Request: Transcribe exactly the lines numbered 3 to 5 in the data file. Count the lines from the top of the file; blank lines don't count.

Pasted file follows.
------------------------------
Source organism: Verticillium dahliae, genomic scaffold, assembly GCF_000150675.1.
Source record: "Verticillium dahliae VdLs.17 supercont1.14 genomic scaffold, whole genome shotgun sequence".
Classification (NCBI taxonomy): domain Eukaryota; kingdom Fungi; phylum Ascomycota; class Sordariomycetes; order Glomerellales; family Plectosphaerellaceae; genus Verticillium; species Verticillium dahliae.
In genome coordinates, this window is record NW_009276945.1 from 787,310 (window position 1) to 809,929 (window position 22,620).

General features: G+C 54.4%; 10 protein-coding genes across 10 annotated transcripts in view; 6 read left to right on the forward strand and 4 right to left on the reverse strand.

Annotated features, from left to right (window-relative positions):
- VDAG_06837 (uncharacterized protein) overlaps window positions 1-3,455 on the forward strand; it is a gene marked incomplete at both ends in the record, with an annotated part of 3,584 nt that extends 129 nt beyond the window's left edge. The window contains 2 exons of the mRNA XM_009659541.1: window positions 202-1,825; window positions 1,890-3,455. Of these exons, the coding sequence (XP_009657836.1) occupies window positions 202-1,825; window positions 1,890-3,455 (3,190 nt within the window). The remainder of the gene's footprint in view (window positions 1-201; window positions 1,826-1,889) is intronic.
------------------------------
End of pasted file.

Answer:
Classification (NCBI taxonomy): domain Eukaryota; kingdom Fungi; phylum Ascomycota; class Sordariomycetes; order Glomerellales; family Plectosphaerellaceae; genus Verticillium; species Verticillium dahliae.
In genome coordinates, this window is record NW_009276945.1 from 787,310 (window position 1) to 809,929 (window position 22,620).

General features: G+C 54.4%; 10 protein-coding genes across 10 annotated transcripts in view; 6 read left to right on the forward strand and 4 right to left on the reverse strand.